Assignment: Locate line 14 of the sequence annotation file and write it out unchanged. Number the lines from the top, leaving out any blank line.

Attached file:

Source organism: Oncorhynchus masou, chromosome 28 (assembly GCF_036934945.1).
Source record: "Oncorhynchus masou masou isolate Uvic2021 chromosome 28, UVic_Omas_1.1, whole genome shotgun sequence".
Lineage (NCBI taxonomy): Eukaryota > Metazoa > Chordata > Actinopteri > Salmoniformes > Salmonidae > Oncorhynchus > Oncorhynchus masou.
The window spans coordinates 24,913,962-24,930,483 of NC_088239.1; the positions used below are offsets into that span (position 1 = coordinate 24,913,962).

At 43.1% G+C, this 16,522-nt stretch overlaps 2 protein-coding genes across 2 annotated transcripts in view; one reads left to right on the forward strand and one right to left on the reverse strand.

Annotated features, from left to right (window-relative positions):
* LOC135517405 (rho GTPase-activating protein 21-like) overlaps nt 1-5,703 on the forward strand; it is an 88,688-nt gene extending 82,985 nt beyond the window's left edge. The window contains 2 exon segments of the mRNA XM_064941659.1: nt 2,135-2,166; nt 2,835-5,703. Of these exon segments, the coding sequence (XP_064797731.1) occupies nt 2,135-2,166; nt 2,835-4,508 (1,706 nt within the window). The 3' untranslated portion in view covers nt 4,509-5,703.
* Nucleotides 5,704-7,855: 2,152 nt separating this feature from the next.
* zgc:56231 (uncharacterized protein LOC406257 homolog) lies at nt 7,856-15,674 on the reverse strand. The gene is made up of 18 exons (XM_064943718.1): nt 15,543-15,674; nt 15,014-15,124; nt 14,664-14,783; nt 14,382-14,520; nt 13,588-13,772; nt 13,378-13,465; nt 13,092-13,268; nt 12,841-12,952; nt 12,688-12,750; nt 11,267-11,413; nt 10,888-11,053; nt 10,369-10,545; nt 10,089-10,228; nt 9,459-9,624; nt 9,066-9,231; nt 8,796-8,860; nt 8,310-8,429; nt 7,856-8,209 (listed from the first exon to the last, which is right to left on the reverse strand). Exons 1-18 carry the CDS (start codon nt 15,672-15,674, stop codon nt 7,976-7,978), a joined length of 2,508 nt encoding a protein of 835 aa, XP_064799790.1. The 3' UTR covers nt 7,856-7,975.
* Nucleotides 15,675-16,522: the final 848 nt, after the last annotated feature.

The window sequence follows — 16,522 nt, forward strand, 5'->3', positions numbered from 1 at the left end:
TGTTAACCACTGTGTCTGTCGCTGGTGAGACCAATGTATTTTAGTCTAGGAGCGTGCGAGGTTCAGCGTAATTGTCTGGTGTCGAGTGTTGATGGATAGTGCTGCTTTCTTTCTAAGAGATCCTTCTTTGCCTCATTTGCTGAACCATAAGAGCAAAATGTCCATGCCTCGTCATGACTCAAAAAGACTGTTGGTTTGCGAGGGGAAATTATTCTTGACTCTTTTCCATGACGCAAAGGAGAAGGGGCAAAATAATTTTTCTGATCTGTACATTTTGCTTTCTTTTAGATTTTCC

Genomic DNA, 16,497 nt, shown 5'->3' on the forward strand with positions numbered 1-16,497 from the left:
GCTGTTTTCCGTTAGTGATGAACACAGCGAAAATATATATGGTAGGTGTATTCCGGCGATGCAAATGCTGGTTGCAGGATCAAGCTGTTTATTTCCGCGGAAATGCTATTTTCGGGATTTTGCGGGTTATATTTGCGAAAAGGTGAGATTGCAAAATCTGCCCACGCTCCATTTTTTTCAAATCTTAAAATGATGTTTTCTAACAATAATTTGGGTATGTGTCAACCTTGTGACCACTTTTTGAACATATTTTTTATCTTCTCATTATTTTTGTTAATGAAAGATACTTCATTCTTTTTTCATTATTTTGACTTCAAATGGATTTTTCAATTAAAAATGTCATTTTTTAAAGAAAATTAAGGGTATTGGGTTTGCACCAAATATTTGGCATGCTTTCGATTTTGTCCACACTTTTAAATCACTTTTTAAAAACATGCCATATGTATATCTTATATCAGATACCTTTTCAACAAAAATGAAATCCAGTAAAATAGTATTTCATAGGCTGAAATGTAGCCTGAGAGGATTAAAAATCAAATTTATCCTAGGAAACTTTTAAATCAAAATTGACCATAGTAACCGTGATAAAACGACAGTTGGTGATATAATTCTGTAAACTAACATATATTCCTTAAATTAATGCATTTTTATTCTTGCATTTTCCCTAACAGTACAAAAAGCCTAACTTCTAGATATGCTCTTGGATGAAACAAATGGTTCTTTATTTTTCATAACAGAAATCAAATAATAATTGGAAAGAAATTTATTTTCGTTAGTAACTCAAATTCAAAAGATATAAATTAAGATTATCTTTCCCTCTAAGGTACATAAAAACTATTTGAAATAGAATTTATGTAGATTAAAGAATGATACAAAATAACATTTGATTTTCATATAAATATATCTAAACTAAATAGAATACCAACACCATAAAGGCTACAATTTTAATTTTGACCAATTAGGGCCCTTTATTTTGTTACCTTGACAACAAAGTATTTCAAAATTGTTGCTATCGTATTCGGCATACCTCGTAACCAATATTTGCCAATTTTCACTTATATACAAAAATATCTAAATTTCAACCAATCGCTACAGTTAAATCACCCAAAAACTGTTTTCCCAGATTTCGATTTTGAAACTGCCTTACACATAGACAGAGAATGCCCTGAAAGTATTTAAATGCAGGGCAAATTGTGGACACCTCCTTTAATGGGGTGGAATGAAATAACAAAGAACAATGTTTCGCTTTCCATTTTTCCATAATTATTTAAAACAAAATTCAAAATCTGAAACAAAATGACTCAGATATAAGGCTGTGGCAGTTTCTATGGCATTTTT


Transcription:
GCTGTTTTCCGTTAGTGATGAACACAGCGAAAATATATATGGTAGGTGTATTCCGGCGATGCAAATGCTGGTTGCAGGATCAAGCTGTTTATTTCCGCGGAAATGCTATTTTCGGGATTTTGCGGGTTATATTTGCGAAAAGGTGAGATTGCAAAATCTGCCCACGCTCCATTTTTTTCAAATCTTAAAATGATGTTTTCTAACAATAATTTGGGTATGTGTCAACCTTGTGACCACTTTTTGAACATATTTTTTATCTTCTCATTATTTTTGTTAATGAAAGATACTTCATTCTTTTTTCATTATTTTGACTTCAAATGGATTTTTCAATTAAAAATGTCATTTTTTAAAGAAAATTAAGGGTATTGGGTTTGCACCAAATATTTGGCATGCTTTCGATTTTGTCCACACTTTTAAATCACTTTTTAAAAACATGCCATATGTATATCTTATATCAGATACCTTTTCAACAAAAATGAAATCCAGTAAAATAGTATTTCATAGGCTGAAATGTAGCCTGAGAGGATTAAAAATCAAATTTATCCTAGGAAACTTTTAAATCAAAATTGACCATAGTAACCGTGATAAAACGACAGTTGGTGATATAATTCTGTAAACTAACATATATTCCTTAAATTAATGCATTTTTATTCTTGCATTTTCCCTAACAGTACAAAAAGCCTAACTTCTAGATATGCTCTTGGATGAAACAAATGGTTCTTTATTTTTCATAACAGAAATCAAATAATAATTGGAAAGAAATTTATTTTCGTTAGTAACTCAAATTCAAAAGATATAAATTAAGATTATCTTTCCCTCTAAGGTACATAAAAACTATTTGAAATAGAATTTATGTAGATTAAAGAATGATACAAAATAACATTTGATTTTCATATAAATATATCTAAACTAAATAGAATACCAACACCATAAAGGCTACAATTTTAATTTTGACCAATTAGGGCCCTTTATTTTGTTACCTTGACAACAAAGTATTTCAAAATTGTTGCTATCGTATTCGGCATACCTCGTAACCAATATTTGCCAATTTTCACTTATATACAAAAATATCTAAATTTCAACCAATCGCTACAGTTAAATCACCCAAAAACTGTTTTCCCAGATTTCGATTTTGAAACTGCCTTACACATAGACAGAGAATGCCCTGAAAGTATTTAAATGCAGGGCAAATTGTGGACACCTCCTTTAATGGGGTGGAATGAAATAACAAAGAACAATGTTTCGCTTTCCATTTTTCCATAATTATTTAAAACAAAATTCAAAATCTGAAACAAAATGACTCAGATATAAGGCTGTGGCAGTTTCTATGGCATTTTT